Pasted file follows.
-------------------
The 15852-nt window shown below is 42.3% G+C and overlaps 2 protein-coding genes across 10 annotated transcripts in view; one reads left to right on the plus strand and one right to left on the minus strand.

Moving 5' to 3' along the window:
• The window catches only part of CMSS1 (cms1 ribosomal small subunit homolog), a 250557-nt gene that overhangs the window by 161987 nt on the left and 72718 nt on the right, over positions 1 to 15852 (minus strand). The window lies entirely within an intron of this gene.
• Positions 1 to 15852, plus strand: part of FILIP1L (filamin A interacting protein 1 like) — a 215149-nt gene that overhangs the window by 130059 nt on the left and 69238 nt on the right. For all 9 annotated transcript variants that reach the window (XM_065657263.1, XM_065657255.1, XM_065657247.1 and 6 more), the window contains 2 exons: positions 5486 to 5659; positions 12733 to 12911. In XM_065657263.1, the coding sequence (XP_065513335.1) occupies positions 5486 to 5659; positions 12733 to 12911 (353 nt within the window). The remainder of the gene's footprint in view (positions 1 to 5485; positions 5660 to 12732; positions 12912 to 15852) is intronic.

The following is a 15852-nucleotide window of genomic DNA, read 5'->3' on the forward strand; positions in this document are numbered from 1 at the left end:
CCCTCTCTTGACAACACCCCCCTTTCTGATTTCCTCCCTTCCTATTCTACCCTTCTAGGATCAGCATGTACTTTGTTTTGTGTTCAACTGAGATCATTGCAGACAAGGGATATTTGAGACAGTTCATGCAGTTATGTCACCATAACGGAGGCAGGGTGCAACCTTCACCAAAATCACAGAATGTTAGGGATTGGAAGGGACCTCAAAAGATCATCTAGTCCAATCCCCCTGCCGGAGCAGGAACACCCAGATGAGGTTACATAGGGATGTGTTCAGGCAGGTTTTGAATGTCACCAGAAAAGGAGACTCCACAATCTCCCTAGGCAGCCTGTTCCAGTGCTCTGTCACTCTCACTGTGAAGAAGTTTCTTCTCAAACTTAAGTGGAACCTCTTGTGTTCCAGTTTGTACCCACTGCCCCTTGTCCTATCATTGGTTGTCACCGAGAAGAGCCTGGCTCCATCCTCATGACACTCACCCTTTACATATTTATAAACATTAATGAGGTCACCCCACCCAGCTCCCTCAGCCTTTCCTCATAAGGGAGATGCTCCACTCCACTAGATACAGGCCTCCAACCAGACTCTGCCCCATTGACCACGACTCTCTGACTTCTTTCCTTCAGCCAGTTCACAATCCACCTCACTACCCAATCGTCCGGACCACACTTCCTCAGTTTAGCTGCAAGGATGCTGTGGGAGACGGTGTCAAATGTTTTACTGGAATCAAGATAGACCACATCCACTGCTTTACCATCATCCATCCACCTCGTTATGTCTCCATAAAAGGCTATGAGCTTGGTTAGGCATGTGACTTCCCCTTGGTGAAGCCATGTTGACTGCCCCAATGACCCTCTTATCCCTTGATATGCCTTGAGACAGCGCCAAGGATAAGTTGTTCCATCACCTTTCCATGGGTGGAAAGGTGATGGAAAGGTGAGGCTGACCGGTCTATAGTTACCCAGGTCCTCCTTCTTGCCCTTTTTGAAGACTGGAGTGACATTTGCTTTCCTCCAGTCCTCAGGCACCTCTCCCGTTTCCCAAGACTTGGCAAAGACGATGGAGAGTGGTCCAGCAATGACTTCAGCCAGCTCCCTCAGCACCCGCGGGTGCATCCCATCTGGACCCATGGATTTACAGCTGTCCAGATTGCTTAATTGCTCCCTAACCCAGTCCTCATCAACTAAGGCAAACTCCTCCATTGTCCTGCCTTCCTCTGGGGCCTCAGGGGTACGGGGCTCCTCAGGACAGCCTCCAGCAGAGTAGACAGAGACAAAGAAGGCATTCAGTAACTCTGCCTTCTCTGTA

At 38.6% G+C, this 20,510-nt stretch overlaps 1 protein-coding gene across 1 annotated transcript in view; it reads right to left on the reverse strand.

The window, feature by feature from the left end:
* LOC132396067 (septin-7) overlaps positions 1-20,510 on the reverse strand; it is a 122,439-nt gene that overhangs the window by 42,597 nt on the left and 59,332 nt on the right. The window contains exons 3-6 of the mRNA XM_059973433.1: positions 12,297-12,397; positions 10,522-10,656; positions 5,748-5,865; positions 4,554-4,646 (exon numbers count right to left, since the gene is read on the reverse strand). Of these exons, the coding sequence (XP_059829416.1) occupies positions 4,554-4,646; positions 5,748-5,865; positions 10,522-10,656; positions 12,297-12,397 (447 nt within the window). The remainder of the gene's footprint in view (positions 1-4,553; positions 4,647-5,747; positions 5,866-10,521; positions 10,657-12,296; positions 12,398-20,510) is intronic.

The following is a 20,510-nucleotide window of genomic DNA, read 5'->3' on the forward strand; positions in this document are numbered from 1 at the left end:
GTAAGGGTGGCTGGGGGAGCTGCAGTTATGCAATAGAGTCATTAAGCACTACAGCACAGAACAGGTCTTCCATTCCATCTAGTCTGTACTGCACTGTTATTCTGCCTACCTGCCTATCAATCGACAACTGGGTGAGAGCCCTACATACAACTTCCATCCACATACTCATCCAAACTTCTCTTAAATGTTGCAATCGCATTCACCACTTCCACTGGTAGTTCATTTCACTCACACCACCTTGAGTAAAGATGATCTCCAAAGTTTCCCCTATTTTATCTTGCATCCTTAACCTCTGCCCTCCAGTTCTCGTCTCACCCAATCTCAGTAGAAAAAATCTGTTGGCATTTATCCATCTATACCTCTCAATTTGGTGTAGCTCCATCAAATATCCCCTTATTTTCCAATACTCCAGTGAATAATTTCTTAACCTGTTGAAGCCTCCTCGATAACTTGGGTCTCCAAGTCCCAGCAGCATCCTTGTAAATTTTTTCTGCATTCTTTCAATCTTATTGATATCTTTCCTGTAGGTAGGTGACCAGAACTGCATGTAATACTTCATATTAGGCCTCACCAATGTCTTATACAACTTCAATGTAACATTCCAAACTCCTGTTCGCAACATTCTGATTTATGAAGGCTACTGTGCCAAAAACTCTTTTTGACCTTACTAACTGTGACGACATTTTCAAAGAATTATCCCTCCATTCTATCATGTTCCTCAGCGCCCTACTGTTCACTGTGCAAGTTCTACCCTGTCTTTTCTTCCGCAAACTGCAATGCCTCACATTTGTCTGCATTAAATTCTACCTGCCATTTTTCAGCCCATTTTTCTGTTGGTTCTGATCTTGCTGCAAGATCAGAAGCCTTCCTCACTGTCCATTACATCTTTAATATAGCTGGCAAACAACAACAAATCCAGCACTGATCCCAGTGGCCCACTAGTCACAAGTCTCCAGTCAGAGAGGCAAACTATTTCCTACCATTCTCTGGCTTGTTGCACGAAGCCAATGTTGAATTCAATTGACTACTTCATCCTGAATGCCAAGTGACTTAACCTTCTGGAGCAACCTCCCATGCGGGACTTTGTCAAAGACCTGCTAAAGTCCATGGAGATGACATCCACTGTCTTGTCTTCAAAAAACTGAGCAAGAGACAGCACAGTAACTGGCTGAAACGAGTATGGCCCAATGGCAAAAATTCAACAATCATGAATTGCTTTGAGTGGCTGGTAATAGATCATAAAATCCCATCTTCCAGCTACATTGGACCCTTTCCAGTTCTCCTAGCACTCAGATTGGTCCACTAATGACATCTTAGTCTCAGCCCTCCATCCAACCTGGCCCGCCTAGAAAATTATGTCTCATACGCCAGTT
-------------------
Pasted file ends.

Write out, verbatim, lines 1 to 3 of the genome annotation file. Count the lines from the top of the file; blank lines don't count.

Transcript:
The 15852-nt window shown below is 42.3% G+C and overlaps 2 protein-coding genes across 10 annotated transcripts in view; one reads left to right on the plus strand and one right to left on the minus strand.

Moving 5' to 3' along the window:
• The window catches only part of CMSS1 (cms1 ribosomal small subunit homolog), a 250557-nt gene that overhangs the window by 161987 nt on the left and 72718 nt on the right, over positions 1 to 15852 (minus strand). The window lies entirely within an intron of this gene.